A Guide to Recyclable Materials in New Zealand

A Guide to Recyclable Materials in New Zealand

As climate change worsens, the impact of pollution becomes increasingly obvious all around us. The way that we manage our waste has a significant impact on this; in fact, a recent report shows that New Zealand sends approximately 12.59 million tonnes of waste to decompose in landfills per year. The waste in these landfills will take decades to degrade.

With this continuously rising amount of waste produced per year, it's hard to imagine ways to incite change, but we can. Responsible disposal of waste through recycling is one of the many things that we can do to turn the tide against climate change.

This guide aims to help New Zealand residents understand the way the government handles their trash and the ways that they can mitigate environmental impact through recycling. We’ve included a list of recyclable and non-recyclable materials to help everyone begin to sort their waste so we can take the first steps together to save the planet.

Recycling in New Zealand

Recycling procedures vary in each city. In general, they follow a basic structure of collect, sort, and separate:

  • Collect: The council responsible for waste management is sent out to collect waste materials from businesses and residences. Once they collect all of the waste, they send it to a Materials Recovery Facility (MRF) for sorting.
  • Sort: The MRF will then sort the waste into different materials. The most common recyclable materials are glass, plastic, paper, and metal.
  • Separate: After sorting, the materials are separated depending on their reprocessing procedures. Some recyclable wastes are repurposed in New Zealand, while the rest are sent out to be processed overseas.

While some plastics will be grouped in with the recyclable materials, some cities don't recycle specific types of plastics because of their composition. These are the different types of plastic composition recognised in New Zealand:

  • Type 1: Polyethylene Terephthalate, or PET (soft drink bottles, food jars, and trays);
  • Type 2: High-Density Polyethylene (water bottles, cosmetic containers, cleaning products containers);
  • Type 3: Poly Vinyl Chloride (exterior containers, carpet backing, packaging);
  • Type 4: Low-Density Polyethylene (cling film, bubble wrap, zip-lock bags);
  • Type 5: Polypropylene (medicine bottles, hard containers, plastic cutlery);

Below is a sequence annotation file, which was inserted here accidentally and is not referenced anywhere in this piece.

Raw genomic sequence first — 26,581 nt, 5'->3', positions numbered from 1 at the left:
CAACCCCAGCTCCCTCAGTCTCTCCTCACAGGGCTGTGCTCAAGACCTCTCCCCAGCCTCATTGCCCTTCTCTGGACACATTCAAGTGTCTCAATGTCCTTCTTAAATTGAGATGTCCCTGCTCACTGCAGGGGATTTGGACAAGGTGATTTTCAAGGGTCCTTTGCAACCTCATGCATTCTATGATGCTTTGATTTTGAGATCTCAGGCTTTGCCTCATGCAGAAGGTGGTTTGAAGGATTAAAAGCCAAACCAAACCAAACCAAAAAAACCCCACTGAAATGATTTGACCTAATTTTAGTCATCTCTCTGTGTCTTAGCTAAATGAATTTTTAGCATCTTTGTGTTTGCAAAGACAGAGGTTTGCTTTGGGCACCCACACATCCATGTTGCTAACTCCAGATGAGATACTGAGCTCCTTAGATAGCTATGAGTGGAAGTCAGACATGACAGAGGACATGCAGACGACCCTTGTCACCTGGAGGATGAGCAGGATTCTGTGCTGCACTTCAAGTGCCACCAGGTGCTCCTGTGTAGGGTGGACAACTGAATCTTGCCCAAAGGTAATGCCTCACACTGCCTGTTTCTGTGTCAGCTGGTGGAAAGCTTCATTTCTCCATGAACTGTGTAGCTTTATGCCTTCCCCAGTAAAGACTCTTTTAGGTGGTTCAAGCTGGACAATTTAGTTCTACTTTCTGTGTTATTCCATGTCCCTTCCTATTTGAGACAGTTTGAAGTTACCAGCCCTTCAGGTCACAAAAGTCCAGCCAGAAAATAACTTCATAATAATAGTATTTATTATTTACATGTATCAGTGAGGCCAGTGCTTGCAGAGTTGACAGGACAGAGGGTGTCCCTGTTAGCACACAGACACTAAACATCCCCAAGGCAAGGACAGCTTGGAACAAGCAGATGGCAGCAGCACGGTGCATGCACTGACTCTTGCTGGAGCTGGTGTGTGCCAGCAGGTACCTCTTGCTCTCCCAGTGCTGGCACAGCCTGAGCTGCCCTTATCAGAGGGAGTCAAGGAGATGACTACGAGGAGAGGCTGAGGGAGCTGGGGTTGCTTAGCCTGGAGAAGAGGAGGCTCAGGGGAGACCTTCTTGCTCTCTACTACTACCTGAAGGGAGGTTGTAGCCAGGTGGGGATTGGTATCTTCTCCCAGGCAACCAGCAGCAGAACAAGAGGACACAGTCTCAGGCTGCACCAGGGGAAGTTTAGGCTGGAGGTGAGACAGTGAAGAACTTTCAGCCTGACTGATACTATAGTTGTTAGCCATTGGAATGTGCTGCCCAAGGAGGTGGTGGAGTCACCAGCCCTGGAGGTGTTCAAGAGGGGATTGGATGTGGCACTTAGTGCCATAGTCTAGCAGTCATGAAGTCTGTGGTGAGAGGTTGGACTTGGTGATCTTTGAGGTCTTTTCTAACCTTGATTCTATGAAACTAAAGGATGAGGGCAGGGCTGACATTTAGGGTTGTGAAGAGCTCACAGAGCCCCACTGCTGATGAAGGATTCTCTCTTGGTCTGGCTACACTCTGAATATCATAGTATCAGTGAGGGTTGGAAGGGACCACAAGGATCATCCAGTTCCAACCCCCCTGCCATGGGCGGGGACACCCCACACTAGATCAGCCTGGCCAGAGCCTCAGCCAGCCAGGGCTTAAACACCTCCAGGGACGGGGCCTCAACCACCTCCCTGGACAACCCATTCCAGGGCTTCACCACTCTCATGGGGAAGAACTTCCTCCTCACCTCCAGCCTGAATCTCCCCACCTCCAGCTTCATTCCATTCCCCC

• Type 6: Polystyrene and Expanded Polystyrene (styrofoam cups, foam products, toys);
  • Type 7: Others (oven bags, roofing, cases).

Regions such as Auckland, Marlborough, and Southland recycle all types of plastics, but the regions of Wellington and Waitaki only collect type 1, 2, and 5 plastics. Even more restrictive, Porirua and Waitomo only accept type 1 and 2 plastics.

The Chatham Islands and Gore have different combinations of plastic types that they accept for recycling. Researching the plastic recycling regulations of your specific city is important if you want to ensure you’re disposing of your waste properly.

Why Should You Start Recycling?

Recycling provides countless benefits, not only for the environment, but also for the economy. Here are some of the benefits a country can reap if the large majority of its population practices recycling:

Recycling Saves Non-renewable Resources

Most recyclable materials are derived from natural resources, which means that recycling preserves these limited resources. For example, every tonne of paper recycled can save 17 trees. This is the biggest advantage of recycling.

Recycling aluminium cans can save up to 95% of the energy needed to create new cans using natural resources. This is because extracting aluminium from bauxite requires a temperature of 1000°C. An enormous amount of energy is exerted to achieve and maintain this level of heat.

Since recycling aluminium doesn’t require extraction, we significantly reduce the need to use high levels of electricity. When we recycle one tonne of aluminium, we save four tonnes of bauxite and reduce carbon emissions by nine tonnes.

One tonne of CO2 emission is equivalent to driving 9,500 kilometres, which means that when one tonne of aluminium is recycled, we reduce CO2 emissions equivalent to 50,600 kilometres driven by car.

Recycling Creates Opportunities

According to Zero Waste and Economic Growth research, recycling opens up over 200 times more job opportunities than landfills and incinerators. This is great news for cities with significant unemployment rates. Jobs in these sectors don't require a college degree, making them much more accessible for a large portion of the unemployed population.

It's critical to understand that for an economy to grow, it needs an increase in employment and investment. The recycling industry is one of the most efficient investments a city can make to create employment opportunities and spur economic growth.

Recycling Protects Wildlife

The plastic that we carelessly throw away pollutes our oceans and harms our wildlife. In fact, around a hundred thousand marine animals and almost a million seabirds die every year due to plastic ingestion or entanglement. In addition to this, many endangered animals have gone extinct due to deforestation. While this is disheartening, we can prevent further damage through recycling.